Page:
The four main mobile phone operators in the UK have pledged to invest more than £500m in a shared network that would dramatically reduce the number of signal black spots in the country by 2025.
As part of the “world-first deal”, EE, O2, Three, and Vodafone have said that they hope the UK will have 95% 4G coverage within five years.
Around a third of the country currently has weak or non-existent coverage. Under the plan, which will see the operators invest in a shared network of phone masts, more than 280,000 homes and 16,000km of the country’s roads will get improved coverage.
The operators have agreed to share infrastructure in areas where there is coverage from at least one operator, but not all four. This would supposedly see an almost complete elimination of all partial blackspots.
The government said on Thursday that it would consider matching the investment with £500m of state funds.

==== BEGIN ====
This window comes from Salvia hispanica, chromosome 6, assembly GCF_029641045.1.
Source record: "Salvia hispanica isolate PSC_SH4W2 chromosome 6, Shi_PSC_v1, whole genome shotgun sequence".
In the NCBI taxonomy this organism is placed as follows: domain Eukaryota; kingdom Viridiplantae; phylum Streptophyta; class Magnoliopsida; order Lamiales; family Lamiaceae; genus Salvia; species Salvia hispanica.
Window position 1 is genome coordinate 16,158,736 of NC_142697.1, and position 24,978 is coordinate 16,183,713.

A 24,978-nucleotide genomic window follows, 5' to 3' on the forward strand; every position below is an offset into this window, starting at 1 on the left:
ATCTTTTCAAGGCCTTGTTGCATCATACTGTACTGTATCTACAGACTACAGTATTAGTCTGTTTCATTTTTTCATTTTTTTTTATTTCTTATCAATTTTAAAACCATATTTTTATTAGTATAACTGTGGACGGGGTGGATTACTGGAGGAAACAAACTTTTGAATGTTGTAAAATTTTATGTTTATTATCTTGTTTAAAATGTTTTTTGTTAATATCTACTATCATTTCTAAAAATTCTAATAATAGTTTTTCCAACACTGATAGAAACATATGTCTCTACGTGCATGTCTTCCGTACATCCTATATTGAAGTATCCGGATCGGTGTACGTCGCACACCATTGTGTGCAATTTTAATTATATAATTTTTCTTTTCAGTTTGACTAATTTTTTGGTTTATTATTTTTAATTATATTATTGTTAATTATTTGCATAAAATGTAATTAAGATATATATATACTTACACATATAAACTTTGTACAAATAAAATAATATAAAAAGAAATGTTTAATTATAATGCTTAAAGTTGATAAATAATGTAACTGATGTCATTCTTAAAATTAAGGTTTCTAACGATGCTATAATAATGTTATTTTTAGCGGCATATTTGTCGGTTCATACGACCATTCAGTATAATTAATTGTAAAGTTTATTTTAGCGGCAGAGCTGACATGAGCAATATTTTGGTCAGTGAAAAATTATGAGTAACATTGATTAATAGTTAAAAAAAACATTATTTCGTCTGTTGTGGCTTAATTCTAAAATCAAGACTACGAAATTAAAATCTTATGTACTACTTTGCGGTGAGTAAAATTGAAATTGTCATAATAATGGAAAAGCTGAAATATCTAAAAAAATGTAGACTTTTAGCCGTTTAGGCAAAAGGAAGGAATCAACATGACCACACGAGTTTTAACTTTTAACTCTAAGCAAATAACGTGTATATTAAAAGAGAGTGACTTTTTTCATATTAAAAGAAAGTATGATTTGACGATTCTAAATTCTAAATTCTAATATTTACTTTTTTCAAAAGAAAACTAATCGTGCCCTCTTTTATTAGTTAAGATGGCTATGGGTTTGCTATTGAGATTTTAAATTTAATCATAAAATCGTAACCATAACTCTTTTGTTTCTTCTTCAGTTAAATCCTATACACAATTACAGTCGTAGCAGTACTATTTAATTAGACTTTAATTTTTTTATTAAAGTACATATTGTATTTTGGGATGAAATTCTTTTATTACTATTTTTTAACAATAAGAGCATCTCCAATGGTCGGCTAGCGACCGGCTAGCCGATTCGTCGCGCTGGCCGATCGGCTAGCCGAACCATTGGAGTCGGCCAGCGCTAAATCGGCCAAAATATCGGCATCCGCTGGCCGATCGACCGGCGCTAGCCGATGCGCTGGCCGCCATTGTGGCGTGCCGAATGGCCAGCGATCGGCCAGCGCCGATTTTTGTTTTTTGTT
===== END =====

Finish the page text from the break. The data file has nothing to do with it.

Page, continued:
“We are determined to make sure no part of the country is left behind when it comes to mobile connectivity,” said digital minister Nicky Morgan.
“We are closing in on a deal with the mobile network operators so those living in rural areas will be able to get the fast and reliable mobile coverage they need and deserve.”
Morgan cautioned that the plan was “not yet a done deal”, but said that she hoped the operators could move quickly and that final agreement would be reached in early 2020.
The government noted that “strong competition” between the operators usually resulted in good mobile phone coverage in cities, but said that rural errors have fewer potential customers and thus have seen lower levels of investment.
It called the Shared Rural Network an “innovative and unique solution” to the problem of poor mobile coverage in the countryside.